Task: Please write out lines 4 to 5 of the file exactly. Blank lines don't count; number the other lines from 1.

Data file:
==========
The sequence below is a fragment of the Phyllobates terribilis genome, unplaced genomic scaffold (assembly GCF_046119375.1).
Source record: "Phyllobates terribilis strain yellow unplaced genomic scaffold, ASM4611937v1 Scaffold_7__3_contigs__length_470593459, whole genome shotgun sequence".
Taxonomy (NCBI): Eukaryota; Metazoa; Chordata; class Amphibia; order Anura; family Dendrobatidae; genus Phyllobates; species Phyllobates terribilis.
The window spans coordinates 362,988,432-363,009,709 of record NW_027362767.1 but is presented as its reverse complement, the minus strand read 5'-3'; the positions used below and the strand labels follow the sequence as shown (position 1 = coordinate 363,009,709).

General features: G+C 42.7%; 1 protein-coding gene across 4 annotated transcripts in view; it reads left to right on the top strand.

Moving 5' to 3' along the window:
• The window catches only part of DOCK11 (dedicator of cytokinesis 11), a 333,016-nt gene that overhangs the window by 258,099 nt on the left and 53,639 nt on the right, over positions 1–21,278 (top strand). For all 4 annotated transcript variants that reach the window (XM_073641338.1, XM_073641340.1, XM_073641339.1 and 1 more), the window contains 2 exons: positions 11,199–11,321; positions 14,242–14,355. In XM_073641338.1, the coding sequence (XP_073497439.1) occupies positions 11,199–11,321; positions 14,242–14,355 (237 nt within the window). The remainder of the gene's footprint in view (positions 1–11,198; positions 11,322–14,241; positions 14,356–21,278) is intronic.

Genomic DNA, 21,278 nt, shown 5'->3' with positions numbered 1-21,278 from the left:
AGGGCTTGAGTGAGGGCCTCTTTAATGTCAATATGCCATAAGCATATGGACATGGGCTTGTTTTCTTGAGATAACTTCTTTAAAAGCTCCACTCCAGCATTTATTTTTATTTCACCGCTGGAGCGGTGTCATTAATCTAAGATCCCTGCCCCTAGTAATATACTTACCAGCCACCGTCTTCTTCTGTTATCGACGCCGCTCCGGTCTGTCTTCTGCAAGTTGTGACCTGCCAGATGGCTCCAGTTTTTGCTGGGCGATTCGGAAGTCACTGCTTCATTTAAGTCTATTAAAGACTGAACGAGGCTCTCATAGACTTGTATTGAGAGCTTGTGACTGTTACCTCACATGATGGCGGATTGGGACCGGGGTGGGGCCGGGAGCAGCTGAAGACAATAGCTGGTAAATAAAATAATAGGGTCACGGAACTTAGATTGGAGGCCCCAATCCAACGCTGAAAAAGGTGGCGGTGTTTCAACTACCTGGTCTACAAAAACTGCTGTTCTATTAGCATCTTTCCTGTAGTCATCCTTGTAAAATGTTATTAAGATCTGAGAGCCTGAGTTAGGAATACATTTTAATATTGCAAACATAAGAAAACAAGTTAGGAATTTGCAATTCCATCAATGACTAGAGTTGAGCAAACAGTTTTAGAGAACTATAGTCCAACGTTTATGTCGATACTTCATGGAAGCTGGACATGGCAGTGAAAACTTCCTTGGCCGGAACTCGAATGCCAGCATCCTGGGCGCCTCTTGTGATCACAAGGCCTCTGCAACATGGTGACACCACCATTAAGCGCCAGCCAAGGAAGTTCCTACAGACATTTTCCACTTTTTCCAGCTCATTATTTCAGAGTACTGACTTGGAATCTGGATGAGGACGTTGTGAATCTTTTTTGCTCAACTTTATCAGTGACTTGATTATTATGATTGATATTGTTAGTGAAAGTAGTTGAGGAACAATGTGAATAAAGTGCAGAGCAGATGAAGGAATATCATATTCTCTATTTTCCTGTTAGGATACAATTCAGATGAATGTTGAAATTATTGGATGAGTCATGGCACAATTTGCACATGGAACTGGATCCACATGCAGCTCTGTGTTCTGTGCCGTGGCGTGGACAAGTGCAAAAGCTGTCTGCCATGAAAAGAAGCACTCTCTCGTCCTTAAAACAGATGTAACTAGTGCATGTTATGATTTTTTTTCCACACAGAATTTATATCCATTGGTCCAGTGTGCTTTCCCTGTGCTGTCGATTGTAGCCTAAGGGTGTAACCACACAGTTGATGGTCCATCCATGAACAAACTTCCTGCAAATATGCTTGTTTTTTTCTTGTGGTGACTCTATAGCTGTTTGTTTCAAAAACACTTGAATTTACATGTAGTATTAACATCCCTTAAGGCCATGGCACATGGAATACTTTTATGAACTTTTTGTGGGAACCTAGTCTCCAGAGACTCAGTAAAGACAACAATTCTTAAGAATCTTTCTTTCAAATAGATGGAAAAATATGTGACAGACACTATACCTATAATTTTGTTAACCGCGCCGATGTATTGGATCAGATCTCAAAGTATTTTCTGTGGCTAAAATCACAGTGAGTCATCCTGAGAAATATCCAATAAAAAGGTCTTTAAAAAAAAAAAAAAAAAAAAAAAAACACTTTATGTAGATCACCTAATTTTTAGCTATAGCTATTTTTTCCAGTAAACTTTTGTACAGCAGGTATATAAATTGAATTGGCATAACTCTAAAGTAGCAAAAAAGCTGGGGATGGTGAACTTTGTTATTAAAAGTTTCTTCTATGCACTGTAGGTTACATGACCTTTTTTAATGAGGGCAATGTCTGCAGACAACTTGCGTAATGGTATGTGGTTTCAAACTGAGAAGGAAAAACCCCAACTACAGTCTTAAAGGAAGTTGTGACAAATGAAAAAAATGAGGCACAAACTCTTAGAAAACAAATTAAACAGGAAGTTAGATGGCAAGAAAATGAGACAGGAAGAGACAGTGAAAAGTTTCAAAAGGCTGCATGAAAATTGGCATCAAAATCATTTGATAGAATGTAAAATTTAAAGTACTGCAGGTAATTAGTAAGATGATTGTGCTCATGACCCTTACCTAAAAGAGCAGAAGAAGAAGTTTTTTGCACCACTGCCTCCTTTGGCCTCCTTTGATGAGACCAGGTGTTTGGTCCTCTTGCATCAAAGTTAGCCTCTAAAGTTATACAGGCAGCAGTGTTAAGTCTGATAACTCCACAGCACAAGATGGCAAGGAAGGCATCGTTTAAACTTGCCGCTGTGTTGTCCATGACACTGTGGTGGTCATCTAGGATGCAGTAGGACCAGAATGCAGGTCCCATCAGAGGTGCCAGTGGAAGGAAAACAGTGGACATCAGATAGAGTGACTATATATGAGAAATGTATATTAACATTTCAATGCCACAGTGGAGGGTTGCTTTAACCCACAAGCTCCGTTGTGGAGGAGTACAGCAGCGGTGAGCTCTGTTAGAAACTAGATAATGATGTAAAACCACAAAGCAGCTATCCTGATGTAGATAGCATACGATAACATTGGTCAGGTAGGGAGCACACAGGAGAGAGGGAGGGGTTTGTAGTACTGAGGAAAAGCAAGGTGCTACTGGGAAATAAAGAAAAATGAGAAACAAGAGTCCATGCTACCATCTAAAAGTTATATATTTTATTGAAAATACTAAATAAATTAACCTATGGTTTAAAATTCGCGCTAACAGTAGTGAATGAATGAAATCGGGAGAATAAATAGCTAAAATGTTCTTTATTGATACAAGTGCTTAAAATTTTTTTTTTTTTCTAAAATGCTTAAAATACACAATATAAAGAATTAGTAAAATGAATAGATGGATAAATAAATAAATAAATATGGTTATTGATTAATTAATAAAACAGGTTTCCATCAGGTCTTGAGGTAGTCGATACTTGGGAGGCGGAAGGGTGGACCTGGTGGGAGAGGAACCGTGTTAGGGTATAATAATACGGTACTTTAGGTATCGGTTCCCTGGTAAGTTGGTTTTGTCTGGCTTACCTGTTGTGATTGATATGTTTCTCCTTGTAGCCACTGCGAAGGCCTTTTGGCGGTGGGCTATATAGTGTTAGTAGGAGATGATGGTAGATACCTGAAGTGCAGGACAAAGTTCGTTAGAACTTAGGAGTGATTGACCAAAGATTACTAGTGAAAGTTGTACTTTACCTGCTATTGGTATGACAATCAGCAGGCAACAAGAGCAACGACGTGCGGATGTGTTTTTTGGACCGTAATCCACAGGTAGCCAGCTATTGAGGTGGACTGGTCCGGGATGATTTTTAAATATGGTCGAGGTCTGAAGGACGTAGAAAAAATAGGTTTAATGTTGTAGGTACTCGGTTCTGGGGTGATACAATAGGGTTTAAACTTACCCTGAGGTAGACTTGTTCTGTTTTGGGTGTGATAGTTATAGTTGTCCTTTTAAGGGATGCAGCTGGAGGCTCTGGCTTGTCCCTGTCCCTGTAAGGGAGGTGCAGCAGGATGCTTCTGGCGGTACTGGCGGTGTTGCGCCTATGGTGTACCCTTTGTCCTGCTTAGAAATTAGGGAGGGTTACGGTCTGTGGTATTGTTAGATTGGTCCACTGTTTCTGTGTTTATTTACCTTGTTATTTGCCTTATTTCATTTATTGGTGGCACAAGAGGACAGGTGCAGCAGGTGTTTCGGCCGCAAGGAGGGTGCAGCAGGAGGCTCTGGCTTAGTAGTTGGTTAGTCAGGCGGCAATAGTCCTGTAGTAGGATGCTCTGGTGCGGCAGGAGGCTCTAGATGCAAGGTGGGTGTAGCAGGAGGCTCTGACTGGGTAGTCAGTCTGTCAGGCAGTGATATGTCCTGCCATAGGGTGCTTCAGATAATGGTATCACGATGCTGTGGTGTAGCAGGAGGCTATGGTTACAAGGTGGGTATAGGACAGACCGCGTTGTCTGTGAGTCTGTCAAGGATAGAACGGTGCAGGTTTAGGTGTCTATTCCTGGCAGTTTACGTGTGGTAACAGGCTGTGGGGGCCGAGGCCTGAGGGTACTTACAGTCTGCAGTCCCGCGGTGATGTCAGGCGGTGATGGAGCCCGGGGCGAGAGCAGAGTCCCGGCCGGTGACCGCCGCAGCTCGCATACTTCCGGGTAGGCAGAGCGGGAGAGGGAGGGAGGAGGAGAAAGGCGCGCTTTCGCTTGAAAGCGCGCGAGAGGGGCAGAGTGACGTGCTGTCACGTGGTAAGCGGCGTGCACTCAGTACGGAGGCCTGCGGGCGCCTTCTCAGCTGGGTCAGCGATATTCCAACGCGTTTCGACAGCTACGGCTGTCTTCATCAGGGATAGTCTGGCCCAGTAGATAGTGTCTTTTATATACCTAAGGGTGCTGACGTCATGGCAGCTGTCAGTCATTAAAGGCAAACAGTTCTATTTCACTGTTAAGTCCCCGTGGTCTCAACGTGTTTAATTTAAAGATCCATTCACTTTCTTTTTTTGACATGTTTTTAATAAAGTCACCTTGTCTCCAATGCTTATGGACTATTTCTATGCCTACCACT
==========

The window spans coordinates 362,988,432-363,009,709 of record NW_027362767.1 but is presented as its reverse complement, the minus strand read 5'-3'; the positions used below and the strand labels follow the sequence as shown (position 1 = coordinate 363,009,709).

General features: G+C 42.7%; 1 protein-coding gene across 4 annotated transcripts in view; it reads left to right on the top strand.